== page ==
This solo performance of "New Moon" on a Spacedrum by Yuki Koshimoto is mesmerizing, but without much context. Who is she, and what is her instrument? This blog post has a bit more on Yuki, and here is some information on Metalsounds' Spacedrum and other similar metal instruments. If you want more background on the instrument, here's a documentary on the PANArt Hang, something of the predecessor to the Spacedrum, both of which have evolved from the steelpan or steel drum. Going back further, here's Toshi and Pete Seeger, documenting the making of a steel drum, in 1956.
In 1942, the US and Mexican governments created the Bracero Agreement, allowing Mexican agricultural workers to come into the United States for a limited time, to provide farm workers while the US was involved in World War II. The program was extended as a series of a series of laws and diplomatic agreements that finally ended in 1964. Probably the most famous popular memorial to the broad program was a poem by Woodie Guthrie, "the last great song he would write," after hearing about a plane crash in Los Gatos, which was reported as a flight full of nameless "deportees." A decade later, a young school teacher/folk singer named Martin (or Marty) Hoffman put the words to music, and Pete Seeger made the song popular, with numerous covers performed and recorded since. 65 years after the crash, those "deportees" were finally named, and that tombstone for "28 Mexican citizens" replaced with the names of those who died. [more inside]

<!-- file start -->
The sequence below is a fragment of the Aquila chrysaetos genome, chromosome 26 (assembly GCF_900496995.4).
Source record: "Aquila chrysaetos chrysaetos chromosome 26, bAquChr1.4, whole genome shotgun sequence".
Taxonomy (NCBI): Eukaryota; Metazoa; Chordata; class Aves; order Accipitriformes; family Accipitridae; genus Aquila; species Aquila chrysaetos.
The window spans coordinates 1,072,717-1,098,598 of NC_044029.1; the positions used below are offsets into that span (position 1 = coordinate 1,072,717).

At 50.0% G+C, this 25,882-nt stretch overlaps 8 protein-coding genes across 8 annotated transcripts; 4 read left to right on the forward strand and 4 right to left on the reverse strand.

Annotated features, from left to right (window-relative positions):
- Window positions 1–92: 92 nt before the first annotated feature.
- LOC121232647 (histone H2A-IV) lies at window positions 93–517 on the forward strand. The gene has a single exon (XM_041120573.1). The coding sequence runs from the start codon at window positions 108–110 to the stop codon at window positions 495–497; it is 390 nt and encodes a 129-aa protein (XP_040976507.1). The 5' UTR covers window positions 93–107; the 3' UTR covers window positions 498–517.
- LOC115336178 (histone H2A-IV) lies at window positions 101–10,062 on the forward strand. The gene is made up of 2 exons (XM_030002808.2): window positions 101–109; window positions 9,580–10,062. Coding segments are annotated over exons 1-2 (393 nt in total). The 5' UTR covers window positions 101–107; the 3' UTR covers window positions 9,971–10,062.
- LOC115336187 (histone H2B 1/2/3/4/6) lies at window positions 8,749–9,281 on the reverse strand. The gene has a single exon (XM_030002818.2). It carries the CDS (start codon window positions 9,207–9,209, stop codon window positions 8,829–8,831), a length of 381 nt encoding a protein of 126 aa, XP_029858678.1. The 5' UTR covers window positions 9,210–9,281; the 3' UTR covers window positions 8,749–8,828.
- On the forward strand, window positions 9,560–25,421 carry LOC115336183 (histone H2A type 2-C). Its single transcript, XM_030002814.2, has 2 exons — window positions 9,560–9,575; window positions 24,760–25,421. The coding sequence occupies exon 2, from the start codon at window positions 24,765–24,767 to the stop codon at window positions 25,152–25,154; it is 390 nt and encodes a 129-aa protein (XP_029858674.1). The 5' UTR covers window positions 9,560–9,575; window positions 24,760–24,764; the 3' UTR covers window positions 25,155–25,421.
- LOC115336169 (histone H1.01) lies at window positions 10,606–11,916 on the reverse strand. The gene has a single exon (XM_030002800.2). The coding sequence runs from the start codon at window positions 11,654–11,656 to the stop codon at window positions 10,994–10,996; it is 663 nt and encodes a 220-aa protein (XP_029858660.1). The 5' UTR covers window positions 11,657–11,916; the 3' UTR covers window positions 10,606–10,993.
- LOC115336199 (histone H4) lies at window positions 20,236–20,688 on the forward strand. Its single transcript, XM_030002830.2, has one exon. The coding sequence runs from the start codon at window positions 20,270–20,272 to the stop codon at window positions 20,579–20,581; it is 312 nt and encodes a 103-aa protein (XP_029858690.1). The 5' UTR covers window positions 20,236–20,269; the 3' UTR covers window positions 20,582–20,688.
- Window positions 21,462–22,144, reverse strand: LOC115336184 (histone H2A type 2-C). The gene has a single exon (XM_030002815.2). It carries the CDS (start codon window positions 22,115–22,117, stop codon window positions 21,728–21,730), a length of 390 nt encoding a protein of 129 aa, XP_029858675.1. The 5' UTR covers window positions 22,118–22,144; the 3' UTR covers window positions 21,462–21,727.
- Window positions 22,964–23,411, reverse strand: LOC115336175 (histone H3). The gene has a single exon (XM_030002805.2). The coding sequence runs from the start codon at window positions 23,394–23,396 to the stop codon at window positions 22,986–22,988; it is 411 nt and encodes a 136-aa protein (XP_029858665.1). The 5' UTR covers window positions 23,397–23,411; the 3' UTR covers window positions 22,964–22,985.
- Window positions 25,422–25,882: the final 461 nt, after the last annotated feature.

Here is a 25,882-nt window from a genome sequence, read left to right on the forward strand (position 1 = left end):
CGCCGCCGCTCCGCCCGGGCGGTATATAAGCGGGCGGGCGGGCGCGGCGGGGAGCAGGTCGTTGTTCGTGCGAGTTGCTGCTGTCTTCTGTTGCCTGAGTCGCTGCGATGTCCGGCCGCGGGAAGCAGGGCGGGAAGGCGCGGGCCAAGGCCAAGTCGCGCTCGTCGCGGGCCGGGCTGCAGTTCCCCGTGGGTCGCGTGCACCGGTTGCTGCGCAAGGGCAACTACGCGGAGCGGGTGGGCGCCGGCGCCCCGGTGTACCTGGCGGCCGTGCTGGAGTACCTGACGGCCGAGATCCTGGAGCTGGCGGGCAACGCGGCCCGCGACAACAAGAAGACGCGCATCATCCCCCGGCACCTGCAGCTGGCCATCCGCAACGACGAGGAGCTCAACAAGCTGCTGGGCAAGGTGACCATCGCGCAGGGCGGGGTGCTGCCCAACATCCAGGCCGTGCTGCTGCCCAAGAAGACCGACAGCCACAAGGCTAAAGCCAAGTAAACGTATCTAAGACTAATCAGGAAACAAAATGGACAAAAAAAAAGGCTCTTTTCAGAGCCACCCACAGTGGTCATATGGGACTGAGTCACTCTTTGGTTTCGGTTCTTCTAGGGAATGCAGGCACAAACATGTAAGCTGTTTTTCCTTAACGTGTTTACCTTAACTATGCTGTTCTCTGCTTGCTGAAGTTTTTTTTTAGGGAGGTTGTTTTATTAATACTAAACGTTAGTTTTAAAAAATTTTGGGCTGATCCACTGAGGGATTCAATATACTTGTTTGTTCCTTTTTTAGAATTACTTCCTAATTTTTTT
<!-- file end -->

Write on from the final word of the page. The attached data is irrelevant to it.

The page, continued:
“The Fox” tells the simple story of a fox who attacks a farmer’s birds. In most versions, he is spotted by the farmer’s wife and chased away by the farmer himself, but gets away with a duck or a goose. Although it often sounds thoroughly modern, it is in fact one of the oldest folksongs we have in English. The earliest texts are in Middle English and come from the 15th century.Folklife Today, a blog from the Library of Congress, provides a short history of this well-loved song. [more inside]
The Music Scene is a television series aired by ABC as part of its Fall 1969 lineup. The show featured performances from the top musicians of the week as compiled by “Billboard Magazine” and had a number of hosts, including David Steinberg and Lily Tomlin. Many huge names of the era, including The Beatles, James Brown, Crosby, Stills, Nash & Young, Three Dog Night, Tom Jones on the initial program and Janis Joplin, Bobby Sherman, The Miracles, Sly & the Family Stone, Isaac Hayes, Stevie Wonder, Bo Diddley and Mama Cass Elliot, (who co-hosted as well as performed) among many others, appearing on subsequent shows. [more inside]
"Mbube", a song that morphed into "The Lion Sleeps Tonight", illustrates the convoluted legalities surrounding music publishing rights and payments.
Pete Seeger made a rare and surprise appearance at Farm Aid 2013, and brought a sharp new verse for an old classic. (SLYT)
WMFU DJ Irwin Chusid has put together a tribute website to music producer Tom Wilson. Wilson was born in 1931 and died young at 47 in 1978. Among the musicians he worked with: Sun Ra, Cecil Taylor, Bob Dylan, Simon & Garfunkel, Pete Seeger, The Mothers of Invention, The Velvet Underground, Nico, Gil-Scott Heron, and Professor Longhair. Some of his notable and more far-out productions, include the Bob Dylan "Like a Rolling Stone" session which was the subject of the much repeated Al Kooper organ riff anecdote. He had been president of Harvard's Young Republican club, graduated Harvard cum laude, and was African-American. He was also friends with Wally "Famous" Amos, and it was through Wilson, that Amos, at the time an agent at William Morris, came to represent Simon & Garfunkel.